Governments and civil society organizations have more work to do before Paris, including ensuring land use is treated in a simple, flexible and ambitious way in the global agreement.

One sector that could play a fundamental role in the agreement is the land-use sector, which includes agriculture, forestry, wetland management, and other land management practices.

The land-use sector contributes about a quarter of global greenhouse gas emissions. But it also has great potential to reduce emissions, remove carbon dioxide from the atmosphere, improve rural livelihoods, and promote countries’ ability to adapt to a changing climate. The land use sector could also be an important part of countries’ emission reduction targets after 2020, known as Intended Nationally Determined Contributions (INDCs). Read More »

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New climate commitments from subnational governments set strong example for Paris


Twelve states and provinces representing 100 million people from seven countries have committed to dramatically reduce their greenhouse gas emissions. Environmental Defense Fund (EDF) hosted the May 19 event in Sacramento commemorating the official signing of the agreement by so-called "subnational" state and provincial governments.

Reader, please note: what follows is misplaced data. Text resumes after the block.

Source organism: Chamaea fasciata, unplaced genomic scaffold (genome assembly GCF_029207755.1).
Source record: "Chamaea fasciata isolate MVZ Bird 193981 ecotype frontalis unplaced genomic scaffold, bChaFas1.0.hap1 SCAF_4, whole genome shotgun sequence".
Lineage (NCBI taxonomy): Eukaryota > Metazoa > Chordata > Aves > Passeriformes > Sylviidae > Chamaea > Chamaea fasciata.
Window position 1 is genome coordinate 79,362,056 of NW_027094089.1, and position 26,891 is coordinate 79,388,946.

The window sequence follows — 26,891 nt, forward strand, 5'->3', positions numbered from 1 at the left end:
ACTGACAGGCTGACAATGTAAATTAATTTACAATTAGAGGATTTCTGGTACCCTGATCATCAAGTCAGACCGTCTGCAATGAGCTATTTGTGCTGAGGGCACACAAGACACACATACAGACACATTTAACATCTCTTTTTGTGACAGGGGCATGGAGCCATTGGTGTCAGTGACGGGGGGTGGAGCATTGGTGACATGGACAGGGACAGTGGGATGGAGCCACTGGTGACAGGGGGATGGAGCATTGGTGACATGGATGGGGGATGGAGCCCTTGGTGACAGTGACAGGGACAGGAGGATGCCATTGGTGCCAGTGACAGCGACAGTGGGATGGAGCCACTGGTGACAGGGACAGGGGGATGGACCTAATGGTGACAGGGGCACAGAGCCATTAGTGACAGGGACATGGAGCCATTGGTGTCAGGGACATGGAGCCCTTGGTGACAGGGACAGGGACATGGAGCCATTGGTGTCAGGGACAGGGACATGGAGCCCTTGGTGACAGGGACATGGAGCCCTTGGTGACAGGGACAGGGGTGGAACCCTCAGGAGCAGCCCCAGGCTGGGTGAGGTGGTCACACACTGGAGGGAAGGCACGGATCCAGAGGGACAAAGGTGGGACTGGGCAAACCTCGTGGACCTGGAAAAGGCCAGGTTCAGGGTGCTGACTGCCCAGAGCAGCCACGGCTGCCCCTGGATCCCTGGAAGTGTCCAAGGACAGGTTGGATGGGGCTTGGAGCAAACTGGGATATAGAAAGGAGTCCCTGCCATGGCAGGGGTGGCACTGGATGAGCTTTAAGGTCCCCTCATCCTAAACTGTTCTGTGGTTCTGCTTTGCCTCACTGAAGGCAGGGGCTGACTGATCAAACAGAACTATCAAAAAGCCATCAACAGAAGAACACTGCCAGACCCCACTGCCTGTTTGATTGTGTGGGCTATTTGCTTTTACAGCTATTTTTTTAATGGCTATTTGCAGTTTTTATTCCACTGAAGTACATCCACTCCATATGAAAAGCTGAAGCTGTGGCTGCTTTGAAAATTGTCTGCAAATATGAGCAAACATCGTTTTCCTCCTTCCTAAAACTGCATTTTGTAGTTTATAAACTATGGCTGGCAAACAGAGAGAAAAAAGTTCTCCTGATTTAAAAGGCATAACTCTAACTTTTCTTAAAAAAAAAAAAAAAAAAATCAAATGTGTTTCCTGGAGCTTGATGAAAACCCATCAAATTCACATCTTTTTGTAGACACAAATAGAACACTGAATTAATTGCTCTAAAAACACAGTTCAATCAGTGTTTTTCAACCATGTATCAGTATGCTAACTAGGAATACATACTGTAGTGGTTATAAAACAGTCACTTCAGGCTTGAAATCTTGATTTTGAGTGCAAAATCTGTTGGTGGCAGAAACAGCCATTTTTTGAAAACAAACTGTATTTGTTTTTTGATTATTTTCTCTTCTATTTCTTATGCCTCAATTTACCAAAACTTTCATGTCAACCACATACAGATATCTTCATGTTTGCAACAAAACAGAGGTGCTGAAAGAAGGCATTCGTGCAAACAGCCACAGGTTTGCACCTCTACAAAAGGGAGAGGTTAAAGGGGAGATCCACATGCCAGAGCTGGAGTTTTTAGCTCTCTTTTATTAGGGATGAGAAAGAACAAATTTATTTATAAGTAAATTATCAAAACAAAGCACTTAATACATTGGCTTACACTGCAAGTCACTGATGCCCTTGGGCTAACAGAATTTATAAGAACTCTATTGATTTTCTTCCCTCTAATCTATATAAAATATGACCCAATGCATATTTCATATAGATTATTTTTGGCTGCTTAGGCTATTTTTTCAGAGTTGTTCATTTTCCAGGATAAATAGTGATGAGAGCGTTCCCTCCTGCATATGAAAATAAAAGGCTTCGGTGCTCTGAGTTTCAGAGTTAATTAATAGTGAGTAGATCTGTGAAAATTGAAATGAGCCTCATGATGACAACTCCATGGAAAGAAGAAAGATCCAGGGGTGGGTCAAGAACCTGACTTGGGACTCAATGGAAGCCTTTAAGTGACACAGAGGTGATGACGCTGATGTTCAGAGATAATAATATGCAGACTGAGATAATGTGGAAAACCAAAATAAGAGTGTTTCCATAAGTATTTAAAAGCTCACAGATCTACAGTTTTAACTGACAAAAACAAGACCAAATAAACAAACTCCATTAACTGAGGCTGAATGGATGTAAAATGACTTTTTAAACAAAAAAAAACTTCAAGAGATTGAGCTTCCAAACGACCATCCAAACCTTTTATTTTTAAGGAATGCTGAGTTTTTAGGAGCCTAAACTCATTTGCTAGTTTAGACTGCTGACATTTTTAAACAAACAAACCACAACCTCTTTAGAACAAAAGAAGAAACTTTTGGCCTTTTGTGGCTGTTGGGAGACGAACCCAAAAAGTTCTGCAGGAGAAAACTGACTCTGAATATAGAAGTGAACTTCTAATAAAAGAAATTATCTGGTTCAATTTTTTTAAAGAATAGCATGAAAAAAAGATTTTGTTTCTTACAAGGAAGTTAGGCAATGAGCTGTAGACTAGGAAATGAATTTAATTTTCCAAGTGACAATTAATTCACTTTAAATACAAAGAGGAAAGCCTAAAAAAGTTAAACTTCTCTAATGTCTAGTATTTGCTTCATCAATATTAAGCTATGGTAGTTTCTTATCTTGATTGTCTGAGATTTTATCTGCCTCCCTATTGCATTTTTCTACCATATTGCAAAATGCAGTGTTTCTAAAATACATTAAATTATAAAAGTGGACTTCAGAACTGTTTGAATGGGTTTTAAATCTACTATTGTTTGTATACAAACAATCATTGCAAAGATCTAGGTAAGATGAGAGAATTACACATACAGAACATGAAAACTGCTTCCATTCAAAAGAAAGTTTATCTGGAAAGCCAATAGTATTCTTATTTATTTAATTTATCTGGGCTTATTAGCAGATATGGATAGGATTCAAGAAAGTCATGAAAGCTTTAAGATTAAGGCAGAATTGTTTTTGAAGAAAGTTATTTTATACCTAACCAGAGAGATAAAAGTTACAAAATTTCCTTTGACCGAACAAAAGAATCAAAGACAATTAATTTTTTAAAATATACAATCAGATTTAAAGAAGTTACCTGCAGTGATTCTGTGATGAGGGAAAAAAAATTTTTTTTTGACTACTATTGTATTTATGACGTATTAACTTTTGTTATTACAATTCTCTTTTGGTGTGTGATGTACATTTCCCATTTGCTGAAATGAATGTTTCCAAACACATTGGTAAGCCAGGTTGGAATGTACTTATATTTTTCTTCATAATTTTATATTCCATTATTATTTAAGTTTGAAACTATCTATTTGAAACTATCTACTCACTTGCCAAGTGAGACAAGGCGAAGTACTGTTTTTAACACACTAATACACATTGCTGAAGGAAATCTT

The Subnational Global Climate Leadership Memorandum of Understanding is part of a growing momentum on climate action in the lead-up to the UN climate talks that will be taking place in Paris at the end of the year.

The founding signatories of the agreement are from three continents and have a combined GDP of $4.5 trillion, which would constitute the fourth largest economic entity in the world; they are:

Acre, Brazil*
Baden-Württemberg, Germany*
Baja California, Mexico*
British Columbia, Canada
California, United States*
Catalonia, Spain*
Jalisco, Mexico*
Ontario, Canada*
Oregon, United States
Vermont, United States
Wales, United Kingdom
Washington, United States